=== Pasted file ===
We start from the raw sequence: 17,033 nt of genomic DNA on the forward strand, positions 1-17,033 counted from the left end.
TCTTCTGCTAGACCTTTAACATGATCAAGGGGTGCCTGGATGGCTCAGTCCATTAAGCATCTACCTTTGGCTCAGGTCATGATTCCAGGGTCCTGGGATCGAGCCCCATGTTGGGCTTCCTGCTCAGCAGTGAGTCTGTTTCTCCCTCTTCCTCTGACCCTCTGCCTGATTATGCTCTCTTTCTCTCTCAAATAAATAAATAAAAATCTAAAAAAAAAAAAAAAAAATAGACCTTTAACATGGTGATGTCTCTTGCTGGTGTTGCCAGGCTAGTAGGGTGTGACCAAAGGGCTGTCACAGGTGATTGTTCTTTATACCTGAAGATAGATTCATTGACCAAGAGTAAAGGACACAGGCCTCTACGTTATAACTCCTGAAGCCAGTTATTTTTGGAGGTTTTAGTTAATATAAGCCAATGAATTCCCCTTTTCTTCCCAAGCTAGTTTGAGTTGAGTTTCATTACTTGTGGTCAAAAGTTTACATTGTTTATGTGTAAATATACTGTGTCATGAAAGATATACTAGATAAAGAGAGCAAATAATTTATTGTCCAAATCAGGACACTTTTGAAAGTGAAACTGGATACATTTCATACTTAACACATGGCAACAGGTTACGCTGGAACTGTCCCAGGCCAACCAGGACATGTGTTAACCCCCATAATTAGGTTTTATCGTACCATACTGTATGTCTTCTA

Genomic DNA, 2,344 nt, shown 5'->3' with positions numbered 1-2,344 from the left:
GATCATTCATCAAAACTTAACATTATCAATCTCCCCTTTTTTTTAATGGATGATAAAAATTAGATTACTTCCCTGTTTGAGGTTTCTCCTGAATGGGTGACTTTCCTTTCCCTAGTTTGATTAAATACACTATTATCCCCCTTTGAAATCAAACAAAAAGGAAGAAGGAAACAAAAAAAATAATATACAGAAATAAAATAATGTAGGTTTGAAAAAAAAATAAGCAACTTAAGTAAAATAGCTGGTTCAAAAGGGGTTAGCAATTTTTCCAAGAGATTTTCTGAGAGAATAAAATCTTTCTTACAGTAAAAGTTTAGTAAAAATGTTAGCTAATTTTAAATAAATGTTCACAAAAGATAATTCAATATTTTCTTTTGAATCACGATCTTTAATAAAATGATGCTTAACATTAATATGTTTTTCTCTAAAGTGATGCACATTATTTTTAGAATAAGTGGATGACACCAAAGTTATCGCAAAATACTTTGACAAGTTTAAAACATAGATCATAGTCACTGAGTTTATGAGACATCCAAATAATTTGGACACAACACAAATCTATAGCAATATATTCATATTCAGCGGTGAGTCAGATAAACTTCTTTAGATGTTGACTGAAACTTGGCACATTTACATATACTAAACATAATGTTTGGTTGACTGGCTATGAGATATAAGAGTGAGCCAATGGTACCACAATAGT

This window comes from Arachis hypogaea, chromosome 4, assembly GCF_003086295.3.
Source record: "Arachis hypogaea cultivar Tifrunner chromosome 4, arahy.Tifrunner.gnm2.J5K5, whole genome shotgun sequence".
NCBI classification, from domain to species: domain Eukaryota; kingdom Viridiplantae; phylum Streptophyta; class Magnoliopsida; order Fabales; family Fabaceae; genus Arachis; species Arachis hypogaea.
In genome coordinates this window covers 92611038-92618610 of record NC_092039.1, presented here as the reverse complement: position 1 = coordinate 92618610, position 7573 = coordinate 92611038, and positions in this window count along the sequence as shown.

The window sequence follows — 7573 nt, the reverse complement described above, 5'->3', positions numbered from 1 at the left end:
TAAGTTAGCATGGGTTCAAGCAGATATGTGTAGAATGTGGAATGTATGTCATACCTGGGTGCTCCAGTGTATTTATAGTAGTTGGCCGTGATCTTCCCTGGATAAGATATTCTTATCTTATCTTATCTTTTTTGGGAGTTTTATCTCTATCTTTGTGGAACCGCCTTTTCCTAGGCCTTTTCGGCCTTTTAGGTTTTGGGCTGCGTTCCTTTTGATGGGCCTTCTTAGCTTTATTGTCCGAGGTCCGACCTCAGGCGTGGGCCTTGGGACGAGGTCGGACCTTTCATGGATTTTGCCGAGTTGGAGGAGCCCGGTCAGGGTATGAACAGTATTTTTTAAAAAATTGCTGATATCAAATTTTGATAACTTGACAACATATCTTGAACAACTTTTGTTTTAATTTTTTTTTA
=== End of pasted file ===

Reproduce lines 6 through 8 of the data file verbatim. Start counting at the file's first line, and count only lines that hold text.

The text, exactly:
Source record: "Arachis hypogaea cultivar Tifrunner chromosome 4, arahy.Tifrunner.gnm2.J5K5, whole genome shotgun sequence".
NCBI classification, from domain to species: domain Eukaryota; kingdom Viridiplantae; phylum Streptophyta; class Magnoliopsida; order Fabales; family Fabaceae; genus Arachis; species Arachis hypogaea.
In genome coordinates this window covers 92611038-92618610 of record NC_092039.1, presented here as the reverse complement: position 1 = coordinate 92618610, position 7573 = coordinate 92611038, and positions in this window count along the sequence as shown.